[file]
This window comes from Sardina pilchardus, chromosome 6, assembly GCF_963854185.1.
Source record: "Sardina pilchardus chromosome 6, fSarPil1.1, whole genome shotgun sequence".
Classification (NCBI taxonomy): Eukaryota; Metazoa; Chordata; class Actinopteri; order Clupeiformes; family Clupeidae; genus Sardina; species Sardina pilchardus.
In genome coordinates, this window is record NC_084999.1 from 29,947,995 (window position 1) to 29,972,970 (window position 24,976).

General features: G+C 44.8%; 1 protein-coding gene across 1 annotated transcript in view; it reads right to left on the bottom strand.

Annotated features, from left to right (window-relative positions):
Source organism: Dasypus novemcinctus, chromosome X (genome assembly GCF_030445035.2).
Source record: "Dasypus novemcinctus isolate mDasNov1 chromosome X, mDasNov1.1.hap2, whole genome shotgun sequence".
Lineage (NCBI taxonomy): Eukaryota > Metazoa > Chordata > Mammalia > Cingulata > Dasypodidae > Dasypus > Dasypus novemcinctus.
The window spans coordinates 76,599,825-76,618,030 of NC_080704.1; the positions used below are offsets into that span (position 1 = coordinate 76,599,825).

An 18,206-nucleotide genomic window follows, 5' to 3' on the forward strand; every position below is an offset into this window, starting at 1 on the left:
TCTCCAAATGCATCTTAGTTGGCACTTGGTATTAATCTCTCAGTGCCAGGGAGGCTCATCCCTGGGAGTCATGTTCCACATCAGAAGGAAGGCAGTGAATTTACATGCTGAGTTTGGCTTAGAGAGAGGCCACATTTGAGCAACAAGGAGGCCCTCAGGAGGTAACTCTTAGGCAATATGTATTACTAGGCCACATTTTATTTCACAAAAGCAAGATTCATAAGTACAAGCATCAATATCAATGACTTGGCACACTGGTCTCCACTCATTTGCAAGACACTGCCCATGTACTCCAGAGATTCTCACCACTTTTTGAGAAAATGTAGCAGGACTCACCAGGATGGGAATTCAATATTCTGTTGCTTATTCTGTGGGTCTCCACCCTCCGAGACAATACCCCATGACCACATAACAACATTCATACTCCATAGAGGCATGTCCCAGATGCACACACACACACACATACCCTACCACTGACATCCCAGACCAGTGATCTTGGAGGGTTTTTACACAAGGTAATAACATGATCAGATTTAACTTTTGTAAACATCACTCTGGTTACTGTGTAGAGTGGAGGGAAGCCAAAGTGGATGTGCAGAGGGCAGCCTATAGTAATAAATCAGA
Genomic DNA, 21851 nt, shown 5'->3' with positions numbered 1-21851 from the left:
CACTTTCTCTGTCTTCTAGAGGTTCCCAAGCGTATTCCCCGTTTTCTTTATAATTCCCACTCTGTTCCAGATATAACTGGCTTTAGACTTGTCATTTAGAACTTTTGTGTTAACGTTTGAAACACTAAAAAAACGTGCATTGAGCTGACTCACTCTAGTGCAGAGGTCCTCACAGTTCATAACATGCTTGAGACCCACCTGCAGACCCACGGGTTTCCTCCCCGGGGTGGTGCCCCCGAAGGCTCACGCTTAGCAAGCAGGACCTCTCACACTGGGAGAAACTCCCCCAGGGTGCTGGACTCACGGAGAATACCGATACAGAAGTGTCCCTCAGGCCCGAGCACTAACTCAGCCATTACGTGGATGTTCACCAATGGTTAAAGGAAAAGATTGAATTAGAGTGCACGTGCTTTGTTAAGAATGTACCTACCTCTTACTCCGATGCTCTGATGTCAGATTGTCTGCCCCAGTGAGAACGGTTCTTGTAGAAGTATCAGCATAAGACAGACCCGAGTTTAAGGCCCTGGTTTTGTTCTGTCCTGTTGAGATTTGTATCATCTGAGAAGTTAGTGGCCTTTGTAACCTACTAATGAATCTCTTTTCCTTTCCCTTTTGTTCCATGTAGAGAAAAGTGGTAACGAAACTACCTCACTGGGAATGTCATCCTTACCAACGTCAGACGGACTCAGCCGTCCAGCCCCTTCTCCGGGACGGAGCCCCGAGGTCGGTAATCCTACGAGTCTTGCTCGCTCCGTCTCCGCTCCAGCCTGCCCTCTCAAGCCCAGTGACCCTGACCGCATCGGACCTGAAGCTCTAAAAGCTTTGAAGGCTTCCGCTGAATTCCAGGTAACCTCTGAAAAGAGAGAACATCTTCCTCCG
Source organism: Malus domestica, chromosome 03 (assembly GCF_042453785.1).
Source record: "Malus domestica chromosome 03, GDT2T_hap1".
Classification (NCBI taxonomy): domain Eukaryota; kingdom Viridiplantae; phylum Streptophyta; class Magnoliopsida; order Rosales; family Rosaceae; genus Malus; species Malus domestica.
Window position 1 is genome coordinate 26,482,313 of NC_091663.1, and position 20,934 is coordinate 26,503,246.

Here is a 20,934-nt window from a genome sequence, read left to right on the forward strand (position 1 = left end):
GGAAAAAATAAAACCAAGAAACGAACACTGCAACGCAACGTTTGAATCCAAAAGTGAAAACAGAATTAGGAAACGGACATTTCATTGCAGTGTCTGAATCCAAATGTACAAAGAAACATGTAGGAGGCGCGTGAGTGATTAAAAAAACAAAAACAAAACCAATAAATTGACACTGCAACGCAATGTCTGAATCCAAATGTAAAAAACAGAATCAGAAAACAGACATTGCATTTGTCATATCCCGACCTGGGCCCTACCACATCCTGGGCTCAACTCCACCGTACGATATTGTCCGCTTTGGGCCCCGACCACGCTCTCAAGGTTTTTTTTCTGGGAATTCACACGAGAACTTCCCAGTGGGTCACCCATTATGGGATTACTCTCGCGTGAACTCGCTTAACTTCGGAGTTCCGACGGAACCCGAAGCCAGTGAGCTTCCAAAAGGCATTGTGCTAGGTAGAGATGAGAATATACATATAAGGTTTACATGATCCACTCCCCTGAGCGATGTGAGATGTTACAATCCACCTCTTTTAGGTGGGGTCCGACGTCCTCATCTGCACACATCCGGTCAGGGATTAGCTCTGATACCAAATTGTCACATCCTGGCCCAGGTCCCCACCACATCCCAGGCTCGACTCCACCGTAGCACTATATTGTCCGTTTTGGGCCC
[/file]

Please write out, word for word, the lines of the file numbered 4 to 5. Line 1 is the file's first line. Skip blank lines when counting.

In genome coordinates, this window is record NC_084999.1 from 29,947,995 (window position 1) to 29,972,970 (window position 24,976).

General features: G+C 44.8%; 1 protein-coding gene across 1 annotated transcript in view; it reads right to left on the bottom strand.